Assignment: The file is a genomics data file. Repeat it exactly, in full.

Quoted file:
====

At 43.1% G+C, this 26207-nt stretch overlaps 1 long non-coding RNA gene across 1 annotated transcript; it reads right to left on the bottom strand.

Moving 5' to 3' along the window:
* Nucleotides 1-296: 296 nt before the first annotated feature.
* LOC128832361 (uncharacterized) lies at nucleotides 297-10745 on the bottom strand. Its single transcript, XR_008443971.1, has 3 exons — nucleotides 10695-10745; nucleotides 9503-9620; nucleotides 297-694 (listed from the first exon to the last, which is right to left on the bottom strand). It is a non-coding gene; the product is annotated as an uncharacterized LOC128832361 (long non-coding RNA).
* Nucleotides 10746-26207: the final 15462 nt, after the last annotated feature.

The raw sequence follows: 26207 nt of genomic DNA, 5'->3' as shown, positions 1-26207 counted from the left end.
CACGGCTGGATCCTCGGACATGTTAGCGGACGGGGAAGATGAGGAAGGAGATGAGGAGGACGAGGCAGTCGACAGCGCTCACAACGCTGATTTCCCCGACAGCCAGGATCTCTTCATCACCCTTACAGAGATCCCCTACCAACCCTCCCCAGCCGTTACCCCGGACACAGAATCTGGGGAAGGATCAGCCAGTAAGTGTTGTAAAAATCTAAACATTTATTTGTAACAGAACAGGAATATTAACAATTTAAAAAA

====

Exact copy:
At 43.1% G+C, this 26207-nt stretch overlaps 1 long non-coding RNA gene across 1 annotated transcript; it reads right to left on the bottom strand.

Moving 5' to 3' along the window:
* Nucleotides 1-296: 296 nt before the first annotated feature.
* LOC128832361 (uncharacterized) lies at nucleotides 297-10745 on the bottom strand. Its single transcript, XR_008443971.1, has 3 exons — nucleotides 10695-10745; nucleotides 9503-9620; nucleotides 297-694 (listed from the first exon to the last, which is right to left on the bottom strand). It is a non-coding gene; the product is annotated as an uncharacterized LOC128832361 (long non-coding RNA).
* Nucleotides 10746-26207: the final 15462 nt, after the last annotated feature.

The raw sequence follows: 26207 nt of genomic DNA, 5'->3' as shown, positions 1-26207 counted from the left end.
CACGGCTGGATCCTCGGACATGTTAGCGGACGGGGAAGATGAGGAAGGAGATGAGGAGGACGAGGCAGTCGACAGCGCTCACAACGCTGATTTCCCCGACAGCCAGGATCTCTTCATCACCCTTACAGAGATCCCCTACCAACCCTCCCCAGCCGTTACCCCGGACACAGAATCTGGGGAAGGATCAGCCAGTAAGTGTTGTAAAAATCTAAACATTTATTTGTAACAGAACAGGAATATTAACAATTTAAAAAA